Editor’s note: This is the first post in a series commenting on the first words of Christ as presented in the Gospels.
The words of Christ are powerful. In the beginning, God spoke, and through his Word, the heavens and earth were made. As the Incarnate Word, Christ speaks with this same power. His word has power to teach, amazing his hearers, “for his word was with authority” (Lk 4:32). His word has power to heal, to cast out demons, to forgive sins, and to raise from the dead. His word has power to change bread and wine into his flesh and blood. The list goes on.
In response to the power of Christ’s words, we echo the centurion at every Mass: “but only say the word, and my soul shall be healed” (cf. Mt 8:8). Like Peter, we can exclaim: “Lord, to whom shall we go? You have the words of eternal life” (Jn 6:68). And above all, like Mary, we seek to keep these words in our hearts, pondering them in contemplation (Lk 2:19, 51).
Christians have found varied ways of keeping and pondering Christ’s words. In Passiontide, Catholics traditionally meditate on the Seven Last Words of Christ, those saving words that he spoke upon the Cross. As we conclude Christmastide, Dominicana presents a meditation on the First Words of Christ. Beginning tomorrow and running through next Friday, we’ll ponder Christ’s first words recorded in the Gospels and meditate on how they help reveal his identity.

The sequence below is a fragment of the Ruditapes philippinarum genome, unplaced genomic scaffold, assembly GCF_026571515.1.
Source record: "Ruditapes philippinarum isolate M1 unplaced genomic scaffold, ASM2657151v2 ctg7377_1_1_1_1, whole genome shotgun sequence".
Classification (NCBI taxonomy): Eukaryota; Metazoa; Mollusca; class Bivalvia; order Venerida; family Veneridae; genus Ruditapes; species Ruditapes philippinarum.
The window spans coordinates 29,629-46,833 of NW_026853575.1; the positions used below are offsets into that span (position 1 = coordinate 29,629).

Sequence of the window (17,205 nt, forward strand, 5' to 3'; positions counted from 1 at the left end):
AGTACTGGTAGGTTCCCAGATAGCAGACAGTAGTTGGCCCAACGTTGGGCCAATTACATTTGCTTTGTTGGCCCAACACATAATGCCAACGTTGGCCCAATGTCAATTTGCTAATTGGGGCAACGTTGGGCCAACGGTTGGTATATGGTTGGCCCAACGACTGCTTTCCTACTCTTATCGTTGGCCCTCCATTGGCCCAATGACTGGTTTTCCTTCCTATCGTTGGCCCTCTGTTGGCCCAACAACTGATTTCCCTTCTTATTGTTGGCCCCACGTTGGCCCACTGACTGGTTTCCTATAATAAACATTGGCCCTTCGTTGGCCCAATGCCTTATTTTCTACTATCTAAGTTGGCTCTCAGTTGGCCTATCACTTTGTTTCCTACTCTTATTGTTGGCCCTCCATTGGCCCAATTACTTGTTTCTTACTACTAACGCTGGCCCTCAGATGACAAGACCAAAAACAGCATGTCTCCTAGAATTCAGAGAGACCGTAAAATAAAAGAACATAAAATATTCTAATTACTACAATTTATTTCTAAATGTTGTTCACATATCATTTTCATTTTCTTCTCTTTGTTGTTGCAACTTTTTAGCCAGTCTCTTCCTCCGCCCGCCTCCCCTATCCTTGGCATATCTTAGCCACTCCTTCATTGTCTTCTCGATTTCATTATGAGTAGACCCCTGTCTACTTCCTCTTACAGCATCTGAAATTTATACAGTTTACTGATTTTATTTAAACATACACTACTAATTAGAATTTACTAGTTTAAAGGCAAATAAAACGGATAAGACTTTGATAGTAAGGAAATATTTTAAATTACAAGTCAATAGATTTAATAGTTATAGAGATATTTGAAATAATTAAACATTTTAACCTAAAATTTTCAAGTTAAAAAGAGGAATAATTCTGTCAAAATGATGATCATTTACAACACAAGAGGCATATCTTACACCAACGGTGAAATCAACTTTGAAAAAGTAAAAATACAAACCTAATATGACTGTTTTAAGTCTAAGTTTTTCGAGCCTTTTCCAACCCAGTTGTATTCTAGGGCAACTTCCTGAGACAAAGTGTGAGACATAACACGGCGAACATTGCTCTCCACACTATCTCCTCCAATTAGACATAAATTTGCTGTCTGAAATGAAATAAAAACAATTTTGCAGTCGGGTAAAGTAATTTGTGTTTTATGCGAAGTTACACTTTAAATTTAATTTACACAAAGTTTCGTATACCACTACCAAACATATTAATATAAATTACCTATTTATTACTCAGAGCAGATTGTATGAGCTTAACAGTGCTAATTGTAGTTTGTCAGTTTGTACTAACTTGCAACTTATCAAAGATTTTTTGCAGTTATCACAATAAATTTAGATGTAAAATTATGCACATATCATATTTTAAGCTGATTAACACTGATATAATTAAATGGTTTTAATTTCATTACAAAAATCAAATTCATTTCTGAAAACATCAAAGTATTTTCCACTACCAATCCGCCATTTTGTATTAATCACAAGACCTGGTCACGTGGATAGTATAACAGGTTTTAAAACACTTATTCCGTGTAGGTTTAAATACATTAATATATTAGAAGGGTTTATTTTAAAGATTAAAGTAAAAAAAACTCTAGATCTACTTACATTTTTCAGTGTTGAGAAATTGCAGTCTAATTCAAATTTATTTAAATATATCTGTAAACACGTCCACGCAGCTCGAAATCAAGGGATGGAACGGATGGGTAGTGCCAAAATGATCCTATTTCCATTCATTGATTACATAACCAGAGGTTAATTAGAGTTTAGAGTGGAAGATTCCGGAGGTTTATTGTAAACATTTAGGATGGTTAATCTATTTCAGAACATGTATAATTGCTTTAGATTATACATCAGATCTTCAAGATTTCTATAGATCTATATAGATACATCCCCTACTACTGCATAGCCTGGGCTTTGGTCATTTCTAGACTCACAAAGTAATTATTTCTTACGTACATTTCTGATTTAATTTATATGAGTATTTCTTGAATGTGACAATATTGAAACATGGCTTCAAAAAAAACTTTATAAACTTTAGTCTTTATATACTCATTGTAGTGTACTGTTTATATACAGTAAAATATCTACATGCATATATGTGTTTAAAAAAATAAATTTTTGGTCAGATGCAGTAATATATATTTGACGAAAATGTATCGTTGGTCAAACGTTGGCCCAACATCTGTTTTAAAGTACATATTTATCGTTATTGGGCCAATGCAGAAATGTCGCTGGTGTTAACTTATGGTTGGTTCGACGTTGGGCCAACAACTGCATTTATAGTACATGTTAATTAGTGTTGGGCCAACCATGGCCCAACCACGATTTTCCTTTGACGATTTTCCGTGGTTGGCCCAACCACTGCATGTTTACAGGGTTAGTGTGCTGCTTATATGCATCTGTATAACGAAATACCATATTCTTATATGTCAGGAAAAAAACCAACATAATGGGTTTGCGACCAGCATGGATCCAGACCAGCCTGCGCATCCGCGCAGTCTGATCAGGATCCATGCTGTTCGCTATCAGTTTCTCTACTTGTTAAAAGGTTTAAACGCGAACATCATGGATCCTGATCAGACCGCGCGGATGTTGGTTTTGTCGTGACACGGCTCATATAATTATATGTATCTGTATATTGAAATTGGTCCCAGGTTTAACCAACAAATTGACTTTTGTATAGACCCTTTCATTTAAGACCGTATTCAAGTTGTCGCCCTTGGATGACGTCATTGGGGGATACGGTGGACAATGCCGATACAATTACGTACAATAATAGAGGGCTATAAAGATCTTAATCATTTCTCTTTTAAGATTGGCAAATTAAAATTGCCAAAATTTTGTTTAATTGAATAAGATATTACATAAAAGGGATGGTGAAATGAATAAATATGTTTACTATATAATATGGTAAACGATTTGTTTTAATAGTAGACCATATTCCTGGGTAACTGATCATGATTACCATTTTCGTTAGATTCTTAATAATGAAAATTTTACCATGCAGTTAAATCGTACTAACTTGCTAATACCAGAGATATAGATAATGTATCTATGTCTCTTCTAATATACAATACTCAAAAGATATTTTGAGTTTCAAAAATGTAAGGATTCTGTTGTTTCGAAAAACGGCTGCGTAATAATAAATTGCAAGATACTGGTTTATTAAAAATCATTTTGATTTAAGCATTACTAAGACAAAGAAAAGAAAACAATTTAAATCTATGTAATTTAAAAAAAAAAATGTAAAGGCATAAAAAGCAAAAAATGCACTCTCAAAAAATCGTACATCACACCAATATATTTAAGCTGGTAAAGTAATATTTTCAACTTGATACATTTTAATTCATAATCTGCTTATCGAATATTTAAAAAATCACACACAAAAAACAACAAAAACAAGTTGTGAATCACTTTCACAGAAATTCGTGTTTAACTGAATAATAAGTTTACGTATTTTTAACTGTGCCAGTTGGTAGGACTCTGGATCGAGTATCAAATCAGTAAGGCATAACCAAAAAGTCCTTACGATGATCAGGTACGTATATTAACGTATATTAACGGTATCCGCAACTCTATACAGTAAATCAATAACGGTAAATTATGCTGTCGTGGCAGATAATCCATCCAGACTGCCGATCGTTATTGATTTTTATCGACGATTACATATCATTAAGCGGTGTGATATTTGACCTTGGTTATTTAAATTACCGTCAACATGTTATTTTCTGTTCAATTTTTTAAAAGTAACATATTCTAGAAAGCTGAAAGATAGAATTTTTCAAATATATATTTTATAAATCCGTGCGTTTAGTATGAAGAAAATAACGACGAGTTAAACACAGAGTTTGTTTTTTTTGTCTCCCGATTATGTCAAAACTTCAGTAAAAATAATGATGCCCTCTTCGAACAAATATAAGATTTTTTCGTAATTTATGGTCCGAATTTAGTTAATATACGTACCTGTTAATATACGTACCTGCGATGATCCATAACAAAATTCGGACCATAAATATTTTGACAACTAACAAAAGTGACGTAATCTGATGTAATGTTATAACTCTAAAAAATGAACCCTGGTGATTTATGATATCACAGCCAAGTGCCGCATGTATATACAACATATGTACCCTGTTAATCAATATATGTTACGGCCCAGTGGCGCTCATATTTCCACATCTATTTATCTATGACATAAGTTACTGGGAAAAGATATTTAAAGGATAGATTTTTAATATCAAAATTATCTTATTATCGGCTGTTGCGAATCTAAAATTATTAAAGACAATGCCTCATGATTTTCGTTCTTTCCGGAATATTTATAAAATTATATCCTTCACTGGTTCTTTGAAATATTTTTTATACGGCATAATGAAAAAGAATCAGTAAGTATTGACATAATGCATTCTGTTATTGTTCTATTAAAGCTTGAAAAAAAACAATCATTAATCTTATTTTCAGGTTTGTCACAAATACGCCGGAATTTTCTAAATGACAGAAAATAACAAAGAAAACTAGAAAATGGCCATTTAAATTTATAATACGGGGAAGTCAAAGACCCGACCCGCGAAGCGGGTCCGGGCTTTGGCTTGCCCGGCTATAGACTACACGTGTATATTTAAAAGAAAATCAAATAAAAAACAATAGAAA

The Christmas carol asks: “What child is this?” For us Christian pilgrims, this ought to be our constant meditation. Who is this Jesus, fully divine and fully man? Who is this healer that loved us sinners unto death? Who is this Crucified One who rose again? Who is this Ascended One who will return? And who is this unseen Lover of my heart?
Needless to say, these questions touch upon inexhaustible mysteries beyond the scope of a few blog posts. Nevertheless, by this series of posts, we hope to offer a taste of the identity of Jesus Christ, so that these meditations may stir our minds to know Christ more and enflame our hearts to love him more.
We entrust this series to Mary and Joseph. They enjoyed the privileged knowledge of Christ’s hidden years. They heard the Christ-toddler’s first words. They watched his personality unfold as he matured. And they held these mysteries in their loving hearts.
Mary and Joseph, lead us to your son, Jesus Christ.
Image: Henry Ossawa Tanner, Christ And His Mother Studying The Scriptures
Br. Joseph Martin Hagan graduated from the University of Notre Dame in 2009. The following year, he spent trekking around Ireland, serving with N.E.T. Ministries. Then, he returned to Notre Dame’s Echo program and completed an M.A. in theology, while serving in the Diocese of Wilmington, DE. Br. Joseph entered the Order of Preachers in 2012. On DominicanFriars.org